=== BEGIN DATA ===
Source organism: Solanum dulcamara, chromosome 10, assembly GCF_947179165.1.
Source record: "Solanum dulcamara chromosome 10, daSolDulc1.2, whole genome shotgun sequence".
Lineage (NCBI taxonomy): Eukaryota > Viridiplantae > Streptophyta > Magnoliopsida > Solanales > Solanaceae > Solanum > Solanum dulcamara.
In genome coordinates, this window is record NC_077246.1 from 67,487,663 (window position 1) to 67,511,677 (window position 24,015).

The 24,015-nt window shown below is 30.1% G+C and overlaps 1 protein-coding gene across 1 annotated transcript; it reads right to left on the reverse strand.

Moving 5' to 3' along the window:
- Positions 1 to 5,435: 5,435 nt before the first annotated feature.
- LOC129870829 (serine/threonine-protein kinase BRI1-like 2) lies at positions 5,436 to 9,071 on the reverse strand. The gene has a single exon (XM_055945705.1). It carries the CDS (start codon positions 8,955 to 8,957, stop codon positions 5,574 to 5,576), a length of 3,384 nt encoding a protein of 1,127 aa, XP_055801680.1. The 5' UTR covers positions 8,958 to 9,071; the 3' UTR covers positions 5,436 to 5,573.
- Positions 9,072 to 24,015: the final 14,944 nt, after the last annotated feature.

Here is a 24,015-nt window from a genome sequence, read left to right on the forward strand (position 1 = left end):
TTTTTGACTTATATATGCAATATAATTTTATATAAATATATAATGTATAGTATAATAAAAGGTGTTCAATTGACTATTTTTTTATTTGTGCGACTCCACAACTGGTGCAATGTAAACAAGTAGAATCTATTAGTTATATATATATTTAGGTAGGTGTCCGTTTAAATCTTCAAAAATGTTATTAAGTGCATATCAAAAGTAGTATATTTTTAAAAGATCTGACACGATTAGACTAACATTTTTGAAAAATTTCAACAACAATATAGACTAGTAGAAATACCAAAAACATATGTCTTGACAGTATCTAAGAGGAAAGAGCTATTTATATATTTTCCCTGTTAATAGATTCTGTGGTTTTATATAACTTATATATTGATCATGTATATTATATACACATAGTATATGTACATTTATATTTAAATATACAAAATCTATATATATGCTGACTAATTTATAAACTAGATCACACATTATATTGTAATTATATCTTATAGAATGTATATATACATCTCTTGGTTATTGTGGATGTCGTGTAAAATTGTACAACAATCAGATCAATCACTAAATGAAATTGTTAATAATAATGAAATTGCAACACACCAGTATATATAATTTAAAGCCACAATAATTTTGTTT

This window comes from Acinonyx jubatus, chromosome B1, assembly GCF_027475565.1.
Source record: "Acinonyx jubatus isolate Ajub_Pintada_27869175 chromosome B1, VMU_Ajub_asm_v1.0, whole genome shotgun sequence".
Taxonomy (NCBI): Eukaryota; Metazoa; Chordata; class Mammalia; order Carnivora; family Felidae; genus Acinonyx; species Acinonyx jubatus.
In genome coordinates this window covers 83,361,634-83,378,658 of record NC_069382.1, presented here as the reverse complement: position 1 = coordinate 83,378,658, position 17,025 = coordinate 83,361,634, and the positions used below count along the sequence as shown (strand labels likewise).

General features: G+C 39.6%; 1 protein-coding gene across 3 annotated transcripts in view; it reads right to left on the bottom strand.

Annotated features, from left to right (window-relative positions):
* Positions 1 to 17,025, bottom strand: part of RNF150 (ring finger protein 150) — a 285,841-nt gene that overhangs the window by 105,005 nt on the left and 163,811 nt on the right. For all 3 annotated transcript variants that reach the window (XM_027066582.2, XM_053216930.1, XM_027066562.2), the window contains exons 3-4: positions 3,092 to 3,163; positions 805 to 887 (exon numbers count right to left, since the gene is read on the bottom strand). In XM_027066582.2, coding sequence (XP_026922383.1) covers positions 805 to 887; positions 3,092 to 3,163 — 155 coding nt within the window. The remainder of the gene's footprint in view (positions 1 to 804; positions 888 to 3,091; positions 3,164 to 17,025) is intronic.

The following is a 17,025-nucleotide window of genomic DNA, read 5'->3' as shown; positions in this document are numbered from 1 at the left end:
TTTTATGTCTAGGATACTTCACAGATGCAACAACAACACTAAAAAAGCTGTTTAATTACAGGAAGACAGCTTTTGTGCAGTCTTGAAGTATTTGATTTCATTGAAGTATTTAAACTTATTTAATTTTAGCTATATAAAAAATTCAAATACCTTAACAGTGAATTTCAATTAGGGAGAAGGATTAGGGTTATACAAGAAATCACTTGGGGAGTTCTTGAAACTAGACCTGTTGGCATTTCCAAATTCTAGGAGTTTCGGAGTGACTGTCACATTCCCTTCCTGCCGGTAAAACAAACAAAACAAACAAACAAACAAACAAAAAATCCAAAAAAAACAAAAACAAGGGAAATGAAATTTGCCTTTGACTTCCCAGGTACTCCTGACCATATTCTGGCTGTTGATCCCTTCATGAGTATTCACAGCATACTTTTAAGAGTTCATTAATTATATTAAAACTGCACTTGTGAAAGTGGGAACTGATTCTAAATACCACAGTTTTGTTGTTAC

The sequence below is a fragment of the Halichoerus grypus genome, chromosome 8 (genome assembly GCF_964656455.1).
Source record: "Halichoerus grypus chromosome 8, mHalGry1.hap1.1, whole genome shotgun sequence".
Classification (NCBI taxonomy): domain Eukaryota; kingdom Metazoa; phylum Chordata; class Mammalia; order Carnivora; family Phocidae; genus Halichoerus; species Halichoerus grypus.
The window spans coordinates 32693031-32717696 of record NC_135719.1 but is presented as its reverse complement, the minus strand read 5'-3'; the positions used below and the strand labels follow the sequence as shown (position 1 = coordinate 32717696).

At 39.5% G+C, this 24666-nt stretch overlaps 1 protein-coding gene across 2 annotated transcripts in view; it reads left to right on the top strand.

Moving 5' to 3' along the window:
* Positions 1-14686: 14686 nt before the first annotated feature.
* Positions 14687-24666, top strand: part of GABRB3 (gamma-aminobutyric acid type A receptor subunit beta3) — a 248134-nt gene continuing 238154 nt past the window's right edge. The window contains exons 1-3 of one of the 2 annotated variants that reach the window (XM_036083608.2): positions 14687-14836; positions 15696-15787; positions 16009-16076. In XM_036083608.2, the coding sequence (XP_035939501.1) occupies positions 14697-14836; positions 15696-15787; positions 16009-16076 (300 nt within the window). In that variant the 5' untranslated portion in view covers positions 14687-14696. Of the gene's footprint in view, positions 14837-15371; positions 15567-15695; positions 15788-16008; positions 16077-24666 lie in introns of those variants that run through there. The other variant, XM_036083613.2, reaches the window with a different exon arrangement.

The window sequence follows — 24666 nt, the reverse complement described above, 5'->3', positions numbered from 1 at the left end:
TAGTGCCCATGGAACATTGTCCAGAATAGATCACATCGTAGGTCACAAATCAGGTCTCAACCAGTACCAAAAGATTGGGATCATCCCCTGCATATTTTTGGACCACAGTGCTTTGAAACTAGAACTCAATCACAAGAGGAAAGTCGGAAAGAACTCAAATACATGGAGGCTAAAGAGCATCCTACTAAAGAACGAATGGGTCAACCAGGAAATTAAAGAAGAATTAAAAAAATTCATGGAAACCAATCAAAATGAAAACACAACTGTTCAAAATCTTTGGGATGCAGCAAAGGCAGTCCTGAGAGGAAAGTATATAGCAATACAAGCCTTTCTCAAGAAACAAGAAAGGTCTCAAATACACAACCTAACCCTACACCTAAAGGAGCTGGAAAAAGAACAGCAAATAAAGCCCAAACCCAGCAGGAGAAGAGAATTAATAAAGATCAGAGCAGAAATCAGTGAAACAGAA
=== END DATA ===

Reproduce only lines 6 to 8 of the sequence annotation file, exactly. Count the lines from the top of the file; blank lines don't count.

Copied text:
Moving 5' to 3' along the window:
- Positions 1 to 5,435: 5,435 nt before the first annotated feature.
- LOC129870829 (serine/threonine-protein kinase BRI1-like 2) lies at positions 5,436 to 9,071 on the reverse strand. The gene has a single exon (XM_055945705.1). It carries the CDS (start codon positions 8,955 to 8,957, stop codon positions 5,574 to 5,576), a length of 3,384 nt encoding a protein of 1,127 aa, XP_055801680.1. The 5' UTR covers positions 8,958 to 9,071; the 3' UTR covers positions 5,436 to 5,573.